Earlier, the Russians had ruled out giving Cyprus another bridge loan – like the €2.5 billion loan handed to the Christofias administration. That was because Moscow was unhappy with Cyprus’ repayment track record, so Nicosia had lost some credibility there.

In Moscow, essentially the Cypriot delegation sounded out the Russians if the latter would pour money in Cyprus’ fledgling offshore natural gas sector. In return, Russian energy companies would be given priority in terms of gas exploration and extraction rights – a tricky gambit, as normally an open bidding competition must take place for awarding exploration concessions.

“We didn’t even make it to first base,” says Sarris.

It turns out the Russians at the time had zero confidence in Cyprus’ offshore hydrocarbons potential, believing the Cypriots would not “extract one cubic metre of gas”.

Option 2 was investing in Laiki. The Cypriots thought it might be worth floating this to the Russians, as back in 2012 Russia’s VDB Bank had actually done a due diligence on buying out Laiki.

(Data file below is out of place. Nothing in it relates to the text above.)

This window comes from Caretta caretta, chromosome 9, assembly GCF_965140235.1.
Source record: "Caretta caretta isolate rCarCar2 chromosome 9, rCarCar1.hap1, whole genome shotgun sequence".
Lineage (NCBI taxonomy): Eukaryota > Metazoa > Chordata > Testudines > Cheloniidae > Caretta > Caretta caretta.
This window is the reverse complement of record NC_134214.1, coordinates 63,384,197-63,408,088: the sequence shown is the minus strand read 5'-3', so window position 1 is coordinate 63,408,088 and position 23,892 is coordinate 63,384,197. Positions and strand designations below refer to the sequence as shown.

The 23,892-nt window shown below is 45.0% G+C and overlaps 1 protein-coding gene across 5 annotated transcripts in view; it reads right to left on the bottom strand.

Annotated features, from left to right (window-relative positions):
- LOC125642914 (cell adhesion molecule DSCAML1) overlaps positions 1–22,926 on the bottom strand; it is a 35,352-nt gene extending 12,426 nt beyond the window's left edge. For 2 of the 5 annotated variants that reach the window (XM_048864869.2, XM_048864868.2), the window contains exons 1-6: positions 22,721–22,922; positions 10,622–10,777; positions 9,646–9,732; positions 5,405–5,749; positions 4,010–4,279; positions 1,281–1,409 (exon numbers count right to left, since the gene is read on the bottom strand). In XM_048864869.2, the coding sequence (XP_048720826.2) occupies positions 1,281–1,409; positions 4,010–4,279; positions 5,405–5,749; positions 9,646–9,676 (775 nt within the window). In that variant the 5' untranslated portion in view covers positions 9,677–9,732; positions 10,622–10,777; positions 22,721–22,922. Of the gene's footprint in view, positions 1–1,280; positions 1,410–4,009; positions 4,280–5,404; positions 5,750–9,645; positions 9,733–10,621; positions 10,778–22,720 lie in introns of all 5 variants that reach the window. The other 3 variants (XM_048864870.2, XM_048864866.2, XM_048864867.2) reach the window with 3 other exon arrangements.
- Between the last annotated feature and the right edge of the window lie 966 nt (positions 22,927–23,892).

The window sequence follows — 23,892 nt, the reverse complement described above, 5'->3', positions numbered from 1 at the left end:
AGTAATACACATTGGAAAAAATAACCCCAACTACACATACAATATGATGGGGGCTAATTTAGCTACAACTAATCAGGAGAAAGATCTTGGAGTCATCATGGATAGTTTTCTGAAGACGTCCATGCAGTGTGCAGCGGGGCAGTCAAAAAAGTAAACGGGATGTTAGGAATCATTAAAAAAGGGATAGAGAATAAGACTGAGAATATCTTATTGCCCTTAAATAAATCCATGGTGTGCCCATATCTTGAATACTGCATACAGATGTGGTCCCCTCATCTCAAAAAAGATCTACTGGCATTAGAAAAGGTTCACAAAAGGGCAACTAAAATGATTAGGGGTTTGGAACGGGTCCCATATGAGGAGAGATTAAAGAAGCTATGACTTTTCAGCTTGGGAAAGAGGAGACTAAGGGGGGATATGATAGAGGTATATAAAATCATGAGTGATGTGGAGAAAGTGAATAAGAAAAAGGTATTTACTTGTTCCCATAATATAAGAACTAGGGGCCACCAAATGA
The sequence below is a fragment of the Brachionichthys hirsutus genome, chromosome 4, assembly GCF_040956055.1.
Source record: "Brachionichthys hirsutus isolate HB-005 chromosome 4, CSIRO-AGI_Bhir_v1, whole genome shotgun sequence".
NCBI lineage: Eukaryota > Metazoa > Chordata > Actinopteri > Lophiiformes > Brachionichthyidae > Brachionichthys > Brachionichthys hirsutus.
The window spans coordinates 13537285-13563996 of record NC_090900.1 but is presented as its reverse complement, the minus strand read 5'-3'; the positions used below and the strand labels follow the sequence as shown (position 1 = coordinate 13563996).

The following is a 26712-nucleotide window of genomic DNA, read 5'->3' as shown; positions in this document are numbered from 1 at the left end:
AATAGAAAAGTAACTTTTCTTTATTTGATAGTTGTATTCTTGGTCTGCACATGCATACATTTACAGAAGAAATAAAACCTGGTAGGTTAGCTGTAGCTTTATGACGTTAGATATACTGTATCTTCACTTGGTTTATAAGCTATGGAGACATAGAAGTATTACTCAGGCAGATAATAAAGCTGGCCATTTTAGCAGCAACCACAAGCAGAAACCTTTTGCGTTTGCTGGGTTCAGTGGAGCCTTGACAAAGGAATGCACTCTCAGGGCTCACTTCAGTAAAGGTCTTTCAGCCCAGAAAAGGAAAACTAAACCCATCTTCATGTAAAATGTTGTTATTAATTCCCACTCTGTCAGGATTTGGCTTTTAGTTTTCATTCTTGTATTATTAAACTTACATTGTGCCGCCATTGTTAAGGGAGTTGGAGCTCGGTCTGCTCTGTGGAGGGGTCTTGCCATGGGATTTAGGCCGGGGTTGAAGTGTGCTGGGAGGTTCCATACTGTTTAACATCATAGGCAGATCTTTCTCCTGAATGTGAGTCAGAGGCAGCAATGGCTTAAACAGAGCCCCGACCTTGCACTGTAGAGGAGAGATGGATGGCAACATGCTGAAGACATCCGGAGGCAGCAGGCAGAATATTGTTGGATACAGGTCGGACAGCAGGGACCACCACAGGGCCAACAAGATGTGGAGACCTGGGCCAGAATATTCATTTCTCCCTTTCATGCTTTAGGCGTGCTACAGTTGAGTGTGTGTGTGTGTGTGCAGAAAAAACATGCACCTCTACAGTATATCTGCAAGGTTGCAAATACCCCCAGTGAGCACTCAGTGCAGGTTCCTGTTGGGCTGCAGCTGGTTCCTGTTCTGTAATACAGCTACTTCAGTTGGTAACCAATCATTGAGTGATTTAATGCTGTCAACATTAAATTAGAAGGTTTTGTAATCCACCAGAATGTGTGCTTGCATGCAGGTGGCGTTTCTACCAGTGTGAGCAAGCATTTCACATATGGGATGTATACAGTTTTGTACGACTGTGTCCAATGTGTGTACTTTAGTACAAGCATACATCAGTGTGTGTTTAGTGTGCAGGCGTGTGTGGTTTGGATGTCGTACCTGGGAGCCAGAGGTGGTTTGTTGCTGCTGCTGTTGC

But VDB later backed out, having assessed that Laiki was over-exposed to Greek debt.

The ex-finance minister concedes that both these ideas were a long shot.

“Yes, a low-probability move, but we had to try.”

Returning from Moscow empty-handed, Nicosia had even less leverage with its European counterparts – and so almost inevitably it had to agree to the closure of Laiki and the raiding of uninsured deposits in Bank of Cyprus.

But for Sarris, Cyprus managed to avoid the worst, because at one point the Eurogroup wanted to shutter both banks – Laiki and Bank of Cyprus.

Asked for an anecdote from those stressful days, Sarris recalls how he and other officials would often have discussions lasting until 4 or 5 in the morning.

Looking back now, and zooming out for the big picture, he thinks that the EU may have overreacted in its treatment of Cyprus.